Since Trenton was three years old, I have worked diligently with him to get him used to restaurants. I have worked hard on McDonald's because their chicken nuggets is one of the few things he will eat. The other place I work with him at is Monicals Pizza. Trenton loves pizza and that was a good sit down restaurant that never seems busy in mid-afternoon.
When I lived by my family in Illinois we took the boys to Monical's at least once a month. In the beginning, Trenton and I didn't last very long in the restaurant. There were many times him and I ended up sitting in the van while my parents stayed in the restaurant with Andrew. We have caused many scenes in restaurants with meltdowns and maladaptive behaviors but I just kept doing it. Thankfully, when I moved to Indiana they had a Monical's, too! So I was able to keep that routine with him and that is where we always go when my parents visit.
I have never tried a restaurant by myself with both boys until last week. The only places we go by ourselves is therapy, doctor appointments, dental appointments, and church. Something came over me and I felt like it was time to try Monicals by myself. Guess what?!?!?!?!? We made it out alive!!!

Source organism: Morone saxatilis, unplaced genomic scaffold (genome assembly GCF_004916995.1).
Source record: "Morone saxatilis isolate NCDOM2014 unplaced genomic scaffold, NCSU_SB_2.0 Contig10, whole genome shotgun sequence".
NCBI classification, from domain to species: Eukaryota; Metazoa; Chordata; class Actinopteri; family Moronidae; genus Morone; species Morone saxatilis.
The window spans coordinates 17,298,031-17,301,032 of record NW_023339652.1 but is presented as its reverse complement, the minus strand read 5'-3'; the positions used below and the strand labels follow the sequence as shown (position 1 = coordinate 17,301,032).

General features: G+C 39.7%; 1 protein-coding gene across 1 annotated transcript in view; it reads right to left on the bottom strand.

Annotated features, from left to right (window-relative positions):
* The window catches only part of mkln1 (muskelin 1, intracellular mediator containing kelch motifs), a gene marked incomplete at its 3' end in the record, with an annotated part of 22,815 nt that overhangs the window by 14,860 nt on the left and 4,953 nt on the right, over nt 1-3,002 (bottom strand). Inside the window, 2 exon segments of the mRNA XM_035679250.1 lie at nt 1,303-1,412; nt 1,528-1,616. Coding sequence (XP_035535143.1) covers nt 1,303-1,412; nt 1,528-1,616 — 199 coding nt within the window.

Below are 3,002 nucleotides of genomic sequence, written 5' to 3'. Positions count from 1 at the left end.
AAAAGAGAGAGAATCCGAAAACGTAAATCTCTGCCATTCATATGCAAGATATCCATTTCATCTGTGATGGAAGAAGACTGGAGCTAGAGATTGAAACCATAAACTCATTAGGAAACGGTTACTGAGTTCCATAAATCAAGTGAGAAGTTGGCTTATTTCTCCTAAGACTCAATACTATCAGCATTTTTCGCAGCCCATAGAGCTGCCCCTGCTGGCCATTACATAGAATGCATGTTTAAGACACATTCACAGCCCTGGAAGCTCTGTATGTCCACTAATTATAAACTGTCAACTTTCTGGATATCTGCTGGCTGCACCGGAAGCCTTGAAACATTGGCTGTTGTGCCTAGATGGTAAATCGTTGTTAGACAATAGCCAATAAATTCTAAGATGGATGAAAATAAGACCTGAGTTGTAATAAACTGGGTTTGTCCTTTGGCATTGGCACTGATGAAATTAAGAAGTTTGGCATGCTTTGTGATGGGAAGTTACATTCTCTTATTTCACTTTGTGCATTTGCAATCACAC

It was the best feeling in the world! The boys did great! We did our routine that we have when we go to therapy, church, and doctor appointments. I couldn't have been happier! It went so well that we did it again this week. What made it even better was the fact that no one was in the restaurant besides us both times. That has always been a trick of mine....we have to do it at a non-busy time!
I just love how Trenton goes out in the community with his coaches at Harsha Autism Center because it has made a huge impact on him! I just love going with him on those community trainings.
If you are new on your autism journey, I would highly suggest to pick one or two places and become a regular there and eventually you can work your way to other places!
I think we just may add this to our weekly schedule now:) I know it may not sound like much to some parents but this is a really big deal for us!!!!!!